1. Push when your body tells you. As soon as you have the overwhelmingurge to push, bear down. This urge may come at the beginning of a contraction, or well into a contraction.
2. Push properly. Research validates what many mothers do instinctively: short, frequent pushes conserve your energy, preserve blood vessels in your face, deliver more blood to your uterus, enhance contractions, and deliver more oxygen to baby. After five or six seconds of bearing down to your maximum intensity, blow the air completely out of your lungs. Then inhale quickly, filling your lungs with enough new air for the next push.
3. Assume the best position for pushing. Lying on your back is the worst position for pushing; upright squatting is the best. Squatting widens your pelvis and takes advantage of gravity so baby can move down and out faster.
4. Take your time. New studies suggest that it is the intense and prolonged bearing down during the pushing stage that can deprive baby of oxygen, not the length of the second stage itself. Don’t be alarmed if you hear the bleeps on the electronic fetal monitor slow down during your contractions, as long as they bounce back to normal after the contraction is over; baby’s heart rate normally slows down during contractions and recovers between them.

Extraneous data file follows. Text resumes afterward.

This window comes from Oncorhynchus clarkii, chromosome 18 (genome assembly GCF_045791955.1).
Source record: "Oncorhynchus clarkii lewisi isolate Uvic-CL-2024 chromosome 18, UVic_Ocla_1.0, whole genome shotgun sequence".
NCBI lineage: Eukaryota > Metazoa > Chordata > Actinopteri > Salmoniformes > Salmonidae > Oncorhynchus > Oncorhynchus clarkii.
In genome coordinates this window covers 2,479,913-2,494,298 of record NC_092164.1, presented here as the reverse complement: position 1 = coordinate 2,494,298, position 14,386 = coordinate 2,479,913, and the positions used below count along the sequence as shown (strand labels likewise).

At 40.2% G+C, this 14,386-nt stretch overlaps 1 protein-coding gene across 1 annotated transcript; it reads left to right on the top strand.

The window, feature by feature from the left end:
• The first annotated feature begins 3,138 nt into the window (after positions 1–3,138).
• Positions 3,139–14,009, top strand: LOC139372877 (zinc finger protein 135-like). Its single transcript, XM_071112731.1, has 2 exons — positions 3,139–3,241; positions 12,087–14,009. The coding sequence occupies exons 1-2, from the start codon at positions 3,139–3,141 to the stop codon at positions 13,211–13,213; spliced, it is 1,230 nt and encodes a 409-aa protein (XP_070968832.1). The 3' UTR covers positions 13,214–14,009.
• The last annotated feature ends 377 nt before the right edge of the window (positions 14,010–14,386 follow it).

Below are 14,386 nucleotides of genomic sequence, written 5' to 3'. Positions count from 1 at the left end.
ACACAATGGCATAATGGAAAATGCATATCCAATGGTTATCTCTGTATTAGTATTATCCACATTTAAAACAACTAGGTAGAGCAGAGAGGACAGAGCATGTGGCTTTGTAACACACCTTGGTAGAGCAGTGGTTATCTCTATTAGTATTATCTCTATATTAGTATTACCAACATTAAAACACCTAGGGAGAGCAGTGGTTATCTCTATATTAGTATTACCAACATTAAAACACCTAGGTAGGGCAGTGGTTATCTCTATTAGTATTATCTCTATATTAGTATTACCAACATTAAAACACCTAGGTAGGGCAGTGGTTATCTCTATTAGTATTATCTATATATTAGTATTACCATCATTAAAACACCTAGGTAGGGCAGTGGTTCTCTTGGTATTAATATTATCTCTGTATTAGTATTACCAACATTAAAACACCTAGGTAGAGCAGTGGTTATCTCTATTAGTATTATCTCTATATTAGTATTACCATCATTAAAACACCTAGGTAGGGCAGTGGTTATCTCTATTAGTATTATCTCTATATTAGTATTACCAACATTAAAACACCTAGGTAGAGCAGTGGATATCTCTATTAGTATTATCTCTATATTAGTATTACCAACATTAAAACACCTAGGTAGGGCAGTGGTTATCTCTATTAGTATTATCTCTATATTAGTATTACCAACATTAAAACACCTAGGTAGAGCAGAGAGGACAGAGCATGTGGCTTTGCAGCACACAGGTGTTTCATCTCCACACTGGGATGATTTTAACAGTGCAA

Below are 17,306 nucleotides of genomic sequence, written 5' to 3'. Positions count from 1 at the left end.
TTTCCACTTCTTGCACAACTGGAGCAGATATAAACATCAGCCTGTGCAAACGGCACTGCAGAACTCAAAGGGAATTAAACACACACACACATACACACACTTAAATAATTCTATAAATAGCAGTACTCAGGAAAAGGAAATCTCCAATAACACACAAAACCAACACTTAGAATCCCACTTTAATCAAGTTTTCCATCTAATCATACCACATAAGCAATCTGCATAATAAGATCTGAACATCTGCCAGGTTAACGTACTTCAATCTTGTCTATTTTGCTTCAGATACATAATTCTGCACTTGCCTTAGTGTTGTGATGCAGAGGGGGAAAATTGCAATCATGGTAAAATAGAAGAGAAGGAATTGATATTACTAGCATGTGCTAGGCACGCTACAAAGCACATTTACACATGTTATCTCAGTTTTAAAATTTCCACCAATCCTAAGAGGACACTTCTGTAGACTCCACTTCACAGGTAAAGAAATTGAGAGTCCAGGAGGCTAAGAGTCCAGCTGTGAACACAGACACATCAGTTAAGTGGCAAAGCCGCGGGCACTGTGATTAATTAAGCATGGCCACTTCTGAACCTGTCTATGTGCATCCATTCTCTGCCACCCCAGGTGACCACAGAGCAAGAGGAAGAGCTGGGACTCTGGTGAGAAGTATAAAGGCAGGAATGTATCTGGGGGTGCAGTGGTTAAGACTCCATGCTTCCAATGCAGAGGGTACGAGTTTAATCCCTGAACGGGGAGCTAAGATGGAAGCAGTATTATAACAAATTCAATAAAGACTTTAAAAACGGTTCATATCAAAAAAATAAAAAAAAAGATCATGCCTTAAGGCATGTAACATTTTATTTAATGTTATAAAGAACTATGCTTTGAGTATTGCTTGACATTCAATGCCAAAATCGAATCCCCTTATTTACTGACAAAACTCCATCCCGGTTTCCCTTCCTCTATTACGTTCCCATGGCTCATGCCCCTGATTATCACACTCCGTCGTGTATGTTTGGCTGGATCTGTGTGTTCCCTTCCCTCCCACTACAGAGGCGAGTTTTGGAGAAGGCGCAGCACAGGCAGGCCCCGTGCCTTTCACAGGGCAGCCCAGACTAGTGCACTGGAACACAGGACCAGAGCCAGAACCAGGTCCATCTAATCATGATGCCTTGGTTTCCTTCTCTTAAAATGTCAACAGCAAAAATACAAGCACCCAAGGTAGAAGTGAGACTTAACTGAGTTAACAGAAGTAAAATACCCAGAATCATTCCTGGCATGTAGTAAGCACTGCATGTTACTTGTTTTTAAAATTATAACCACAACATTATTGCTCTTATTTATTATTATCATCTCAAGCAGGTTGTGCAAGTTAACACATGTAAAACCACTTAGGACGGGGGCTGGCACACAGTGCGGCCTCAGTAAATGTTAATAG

5. Rest between pushes. When your contraction is over, ease into a position that lets you rest. Suck on some ice chips, listen to soft music, keep your room and attendants quiet, and use whatever relaxation techniques you need to drift into your own calm world.
6. Protect your perineum. The first few urges to push may take you by surprise, prompting you to tense instead of relax your pelvic floor muscles. Here’s where your Kegel and relaxation exercises really pay off.